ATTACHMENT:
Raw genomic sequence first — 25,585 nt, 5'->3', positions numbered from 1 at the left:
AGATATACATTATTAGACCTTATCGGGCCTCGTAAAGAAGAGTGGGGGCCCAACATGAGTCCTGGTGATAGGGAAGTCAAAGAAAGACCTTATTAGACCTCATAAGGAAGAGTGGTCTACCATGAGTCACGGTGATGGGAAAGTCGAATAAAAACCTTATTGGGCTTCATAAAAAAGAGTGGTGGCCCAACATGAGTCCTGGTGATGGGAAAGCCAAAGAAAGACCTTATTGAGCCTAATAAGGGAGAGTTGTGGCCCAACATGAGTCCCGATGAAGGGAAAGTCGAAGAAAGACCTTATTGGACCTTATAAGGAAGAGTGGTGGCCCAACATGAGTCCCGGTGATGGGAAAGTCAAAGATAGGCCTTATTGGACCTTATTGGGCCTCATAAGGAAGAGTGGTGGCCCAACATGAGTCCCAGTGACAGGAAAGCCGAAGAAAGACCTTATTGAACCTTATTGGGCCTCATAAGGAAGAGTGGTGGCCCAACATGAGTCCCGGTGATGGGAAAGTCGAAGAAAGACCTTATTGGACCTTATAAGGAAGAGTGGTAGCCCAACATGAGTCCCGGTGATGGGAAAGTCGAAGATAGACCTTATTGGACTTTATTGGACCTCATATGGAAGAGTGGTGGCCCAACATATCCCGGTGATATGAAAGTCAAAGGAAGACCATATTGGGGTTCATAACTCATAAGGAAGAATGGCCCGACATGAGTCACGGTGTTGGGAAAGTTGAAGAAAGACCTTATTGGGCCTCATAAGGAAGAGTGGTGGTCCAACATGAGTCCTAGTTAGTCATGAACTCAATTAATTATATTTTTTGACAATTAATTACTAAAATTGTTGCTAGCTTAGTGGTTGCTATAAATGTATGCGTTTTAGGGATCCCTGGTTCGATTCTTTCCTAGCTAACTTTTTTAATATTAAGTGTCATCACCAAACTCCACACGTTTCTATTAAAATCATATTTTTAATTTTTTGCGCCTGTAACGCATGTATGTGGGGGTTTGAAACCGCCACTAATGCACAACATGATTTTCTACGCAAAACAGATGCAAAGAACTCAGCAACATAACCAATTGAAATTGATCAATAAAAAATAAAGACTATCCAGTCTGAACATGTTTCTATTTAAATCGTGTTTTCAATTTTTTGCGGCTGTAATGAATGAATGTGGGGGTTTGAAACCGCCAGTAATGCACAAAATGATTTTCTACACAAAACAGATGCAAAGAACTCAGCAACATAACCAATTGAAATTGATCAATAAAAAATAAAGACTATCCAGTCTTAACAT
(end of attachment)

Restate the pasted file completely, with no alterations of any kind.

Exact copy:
Raw genomic sequence first — 25,585 nt, 5'->3', positions numbered from 1 at the left:
AGATATACATTATTAGACCTTATCGGGCCTCGTAAAGAAGAGTGGGGGCCCAACATGAGTCCTGGTGATAGGGAAGTCAAAGAAAGACCTTATTAGACCTCATAAGGAAGAGTGGTCTACCATGAGTCACGGTGATGGGAAAGTCGAATAAAAACCTTATTGGGCTTCATAAAAAAGAGTGGTGGCCCAACATGAGTCCTGGTGATGGGAAAGCCAAAGAAAGACCTTATTGAGCCTAATAAGGGAGAGTTGTGGCCCAACATGAGTCCCGATGAAGGGAAAGTCGAAGAAAGACCTTATTGGACCTTATAAGGAAGAGTGGTGGCCCAACATGAGTCCCGGTGATGGGAAAGTCAAAGATAGGCCTTATTGGACCTTATTGGGCCTCATAAGGAAGAGTGGTGGCCCAACATGAGTCCCAGTGACAGGAAAGCCGAAGAAAGACCTTATTGAACCTTATTGGGCCTCATAAGGAAGAGTGGTGGCCCAACATGAGTCCCGGTGATGGGAAAGTCGAAGAAAGACCTTATTGGACCTTATAAGGAAGAGTGGTAGCCCAACATGAGTCCCGGTGATGGGAAAGTCGAAGATAGACCTTATTGGACTTTATTGGACCTCATATGGAAGAGTGGTGGCCCAACATATCCCGGTGATATGAAAGTCAAAGGAAGACCATATTGGGGTTCATAACTCATAAGGAAGAATGGCCCGACATGAGTCACGGTGTTGGGAAAGTTGAAGAAAGACCTTATTGGGCCTCATAAGGAAGAGTGGTGGTCCAACATGAGTCCTAGTTAGTCATGAACTCAATTAATTATATTTTTTGACAATTAATTACTAAAATTGTTGCTAGCTTAGTGGTTGCTATAAATGTATGCGTTTTAGGGATCCCTGGTTCGATTCTTTCCTAGCTAACTTTTTTAATATTAAGTGTCATCACCAAACTCCACACGTTTCTATTAAAATCATATTTTTAATTTTTTGCGCCTGTAACGCATGTATGTGGGGGTTTGAAACCGCCACTAATGCACAACATGATTTTCTACGCAAAACAGATGCAAAGAACTCAGCAACATAACCAATTGAAATTGATCAATAAAAAATAAAGACTATCCAGTCTGAACATGTTTCTATTTAAATCGTGTTTTCAATTTTTTGCGGCTGTAATGAATGAATGTGGGGGTTTGAAACCGCCAGTAATGCACAAAATGATTTTCTACACAAAACAGATGCAAAGAACTCAGCAACATAACCAATTGAAATTGATCAATAAAAAATAAAGACTATCCAGTCTTAACAT